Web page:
World Class: Why Japanese racing has lost its appeal to foreign raiders

Kitasan Black winning the Japan Cup 2016 under Yutake Take

Kitasan Black winning the Japan Cup 2016 under Yutake Take

  PICTURE: Masakazu Takahashi  

THERE were familiar scenes in Tokyo on Sunday as Kitasan Black led home a clean sweep for the locals in the Japan Cup ahead of a disappointing overseas contingent.

The quality of overseas runners in the Japan Cup has slipped since Luca Cumani’s Alkaased became the last foreign-trained winner back in 2005 and this raiding party was one of the weakest yet.

The team of three (Iquitos, Nightflower and Erupt) arrived with peak RPRs no higher than 116 for the season. They were sent off at big odds and finished as expected in seventh, 12th and 14th.

This left the favourite Kitasan Black (122) simply needing to run to form to beat familiar rivals Sounds Of Earth (118) and Cheval Grand (118).

The winner produced a rating in line with the ten-year average of 121 for winners of the Cup. It has been a decade since a horse trained outside Japan has hit the first three in the Japan Cup, but that is not because the locals have improved.

No raiders like Alkaased any more

It’s because internationals with the ability of Alkaased and Ouija Board, who finished third in 2006, no longer turn up.

This could be down to the increase in competition faced by the Japan Cup from other valuable end-of-year race meetings in France, USA, Hong Kong, Australia and, since British Champions Day began in 2011, the UK.

It could also be because of a notion that Japanese middle-distance talent is the best in the world, which may have seen their racing become a victim of its own success.

Japanese horses have won Group 1s in Australia, Hong Kong, Dubai and France in the last few years and they even won a Grade 3 in the US last week, with Nuovo Record landing the Red Carpet Handicap at Del Mar.

But this rapid growth in global success and a burgeoning reputation may have contributed to the drop in international support for Japanese domestic racing.

The Japan Racing Association has tried to open up its racing to internationals. In 2008 they created the four-race Autumn International series, with the Japan Cup as its flagship contest. But after a couple of wins for Snow Fairy in the 2010 and 2011 QEII Cup, the series has quickly reverted to being a largely domestic affair.

No foreign runner has hit the frame in any of the four Autumn International races for the last five years, and the QEII Cup and Mile Championship have failed to attract a single international runner.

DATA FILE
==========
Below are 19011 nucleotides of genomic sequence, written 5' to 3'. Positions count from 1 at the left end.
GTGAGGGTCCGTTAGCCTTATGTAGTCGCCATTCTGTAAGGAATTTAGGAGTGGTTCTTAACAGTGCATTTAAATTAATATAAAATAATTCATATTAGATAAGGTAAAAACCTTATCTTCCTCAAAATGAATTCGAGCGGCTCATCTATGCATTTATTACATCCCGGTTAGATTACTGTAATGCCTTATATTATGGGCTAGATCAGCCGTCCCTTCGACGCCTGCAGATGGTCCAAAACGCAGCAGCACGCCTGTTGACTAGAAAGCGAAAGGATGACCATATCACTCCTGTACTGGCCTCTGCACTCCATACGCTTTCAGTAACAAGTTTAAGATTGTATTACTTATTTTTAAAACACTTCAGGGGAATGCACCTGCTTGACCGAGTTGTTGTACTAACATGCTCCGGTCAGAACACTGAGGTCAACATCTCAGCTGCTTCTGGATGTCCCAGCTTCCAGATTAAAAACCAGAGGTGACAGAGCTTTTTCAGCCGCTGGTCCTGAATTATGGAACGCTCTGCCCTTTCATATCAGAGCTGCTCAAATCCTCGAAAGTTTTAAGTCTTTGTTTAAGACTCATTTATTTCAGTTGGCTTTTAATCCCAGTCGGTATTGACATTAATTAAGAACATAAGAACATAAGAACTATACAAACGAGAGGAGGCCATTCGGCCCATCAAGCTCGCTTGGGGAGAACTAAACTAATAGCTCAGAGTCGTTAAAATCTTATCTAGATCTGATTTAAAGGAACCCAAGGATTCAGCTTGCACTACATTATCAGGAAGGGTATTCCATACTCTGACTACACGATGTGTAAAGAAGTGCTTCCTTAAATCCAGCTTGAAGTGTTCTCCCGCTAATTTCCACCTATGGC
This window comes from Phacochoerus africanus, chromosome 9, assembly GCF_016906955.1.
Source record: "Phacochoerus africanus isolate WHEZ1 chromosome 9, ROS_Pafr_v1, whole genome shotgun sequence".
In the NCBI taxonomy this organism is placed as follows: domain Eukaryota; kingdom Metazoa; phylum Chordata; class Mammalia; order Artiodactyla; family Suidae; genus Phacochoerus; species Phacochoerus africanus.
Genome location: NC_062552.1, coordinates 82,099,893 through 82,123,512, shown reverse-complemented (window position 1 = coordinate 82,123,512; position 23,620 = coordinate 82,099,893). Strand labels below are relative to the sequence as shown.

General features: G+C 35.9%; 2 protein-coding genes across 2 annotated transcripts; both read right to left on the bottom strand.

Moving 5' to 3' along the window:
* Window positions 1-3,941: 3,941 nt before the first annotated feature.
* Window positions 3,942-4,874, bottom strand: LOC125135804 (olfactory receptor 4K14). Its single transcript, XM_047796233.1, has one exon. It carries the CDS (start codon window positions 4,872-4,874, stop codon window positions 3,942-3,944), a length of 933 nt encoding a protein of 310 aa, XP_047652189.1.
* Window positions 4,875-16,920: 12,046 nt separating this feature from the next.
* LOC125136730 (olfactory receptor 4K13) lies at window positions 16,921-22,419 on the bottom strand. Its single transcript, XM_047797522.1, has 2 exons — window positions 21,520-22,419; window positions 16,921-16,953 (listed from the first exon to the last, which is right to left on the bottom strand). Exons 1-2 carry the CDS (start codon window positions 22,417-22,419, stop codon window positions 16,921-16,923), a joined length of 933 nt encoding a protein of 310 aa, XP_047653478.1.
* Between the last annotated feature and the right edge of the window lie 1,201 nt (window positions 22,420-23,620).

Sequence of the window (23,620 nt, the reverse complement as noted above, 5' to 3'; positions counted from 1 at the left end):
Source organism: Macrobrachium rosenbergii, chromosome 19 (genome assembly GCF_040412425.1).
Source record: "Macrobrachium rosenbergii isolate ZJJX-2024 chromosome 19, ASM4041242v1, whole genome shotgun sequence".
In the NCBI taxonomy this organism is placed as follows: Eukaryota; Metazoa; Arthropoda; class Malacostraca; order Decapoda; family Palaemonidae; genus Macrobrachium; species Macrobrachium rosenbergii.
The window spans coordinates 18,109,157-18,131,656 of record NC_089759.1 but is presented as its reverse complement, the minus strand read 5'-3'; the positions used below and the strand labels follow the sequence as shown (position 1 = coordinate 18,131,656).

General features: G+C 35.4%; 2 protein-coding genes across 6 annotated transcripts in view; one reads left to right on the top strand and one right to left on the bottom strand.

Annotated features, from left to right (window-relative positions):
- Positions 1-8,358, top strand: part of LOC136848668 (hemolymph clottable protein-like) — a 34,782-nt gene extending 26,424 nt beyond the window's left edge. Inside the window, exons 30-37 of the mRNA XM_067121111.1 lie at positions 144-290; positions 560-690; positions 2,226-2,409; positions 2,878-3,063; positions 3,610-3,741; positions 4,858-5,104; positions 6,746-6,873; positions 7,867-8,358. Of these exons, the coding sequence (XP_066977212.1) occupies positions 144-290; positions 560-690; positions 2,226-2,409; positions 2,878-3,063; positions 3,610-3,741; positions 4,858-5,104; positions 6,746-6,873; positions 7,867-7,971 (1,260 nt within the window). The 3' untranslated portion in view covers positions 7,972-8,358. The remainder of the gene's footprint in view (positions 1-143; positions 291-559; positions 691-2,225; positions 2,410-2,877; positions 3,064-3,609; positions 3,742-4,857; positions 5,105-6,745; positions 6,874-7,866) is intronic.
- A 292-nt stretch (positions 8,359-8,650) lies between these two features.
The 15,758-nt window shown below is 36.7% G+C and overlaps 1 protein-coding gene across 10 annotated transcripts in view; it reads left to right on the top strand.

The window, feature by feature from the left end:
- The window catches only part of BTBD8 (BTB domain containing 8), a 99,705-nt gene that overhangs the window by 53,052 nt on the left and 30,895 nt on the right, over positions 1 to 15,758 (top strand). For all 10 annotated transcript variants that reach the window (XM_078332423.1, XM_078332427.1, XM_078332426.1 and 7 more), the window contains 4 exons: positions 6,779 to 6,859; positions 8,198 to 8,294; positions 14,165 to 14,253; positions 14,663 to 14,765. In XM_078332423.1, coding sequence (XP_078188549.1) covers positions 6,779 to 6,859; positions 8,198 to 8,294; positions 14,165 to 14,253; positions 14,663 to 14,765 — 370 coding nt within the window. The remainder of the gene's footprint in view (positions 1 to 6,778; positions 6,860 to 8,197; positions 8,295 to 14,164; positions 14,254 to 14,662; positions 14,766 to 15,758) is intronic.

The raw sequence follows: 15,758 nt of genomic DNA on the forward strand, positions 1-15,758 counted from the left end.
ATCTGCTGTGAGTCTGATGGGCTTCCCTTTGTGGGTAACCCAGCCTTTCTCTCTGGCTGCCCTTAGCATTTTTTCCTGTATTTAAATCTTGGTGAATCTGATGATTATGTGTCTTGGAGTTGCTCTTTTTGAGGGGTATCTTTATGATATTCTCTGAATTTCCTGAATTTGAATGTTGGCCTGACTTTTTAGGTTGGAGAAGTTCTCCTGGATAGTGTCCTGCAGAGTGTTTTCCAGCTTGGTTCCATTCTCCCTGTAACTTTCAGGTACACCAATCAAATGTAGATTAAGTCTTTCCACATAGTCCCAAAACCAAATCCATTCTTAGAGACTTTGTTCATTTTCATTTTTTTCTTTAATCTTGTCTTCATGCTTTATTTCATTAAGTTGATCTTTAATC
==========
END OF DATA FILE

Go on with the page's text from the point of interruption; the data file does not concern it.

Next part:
End of season saturated

The problem for Japan is that because the end of the season has become so saturated with valuable prizes all over the world their huge prize-money offer will no longer provide the pull it once did. And the perception that their racing is superior in quality could be keeping the top international talent away.

But overseas trainers shouldn’t be scared of tackling Japan’s best races. Their prize-money is still the best around and they offer a variety of travel, bonus and appearance incentives which means raiders often turn a profit no matter what the result.

And if you’re worried about the quality of the home team you should have a look at Japan’s recent record in the Prix de l’Arc de Triomphe.

The best horses from Japan are thrown at the French race every year, so it can be used as something of a bellwether to what their best horses are currently capable of, but this year their only runner, Makahiki, finished 14th and last year they had no suitable candidates.

The form of Sunday’s race supports this view of the current state of Japan’s middle-distance division, with Kitasan Black looking a solid and deserving winner but not up to winning an Arc.

Iquitos, who finished seventh, was also beaten similar distances in German Group 1s on his previous two starts.

O’Brien prefers Hong Kong for Reel

Aidan O’Brien was considering sending Highland Reel over for the race and he could have made a race of it with Kitasan Black, but instead he looks set to head to the Hong Kong Vase next week.

The Vase is generally slightly weaker than the Japan Cup, with a ten-year winning average of 119.1. It is of lower value but it carries a Group 1 tag and, being just two weeks after the Tokyo feature, it is in direct competition with the Cup for the leading Europeans.

Arrogate form boosted

In the US there were a couple of shots in the arm for world champion-elect Arrogate last week – not that he needs it.

His breathtaking 13-and-a-half-length win in the Travers Stakes saw him break the clock and the form book, and last week two of his distant rivals that day came out and landed Grade 1 races.

Gun Runner (120) took the Clark Handicap at Churchill Downs on Friday and then Connect (115) landed the Cigar Mile at Aqueduct on Saturday.

The Clark Handicap and Cigar Mile traditionally round off the year and tidy up the loose formlines in the North American season.
This year they tell us loud and clear that Arrogate could be very special. 





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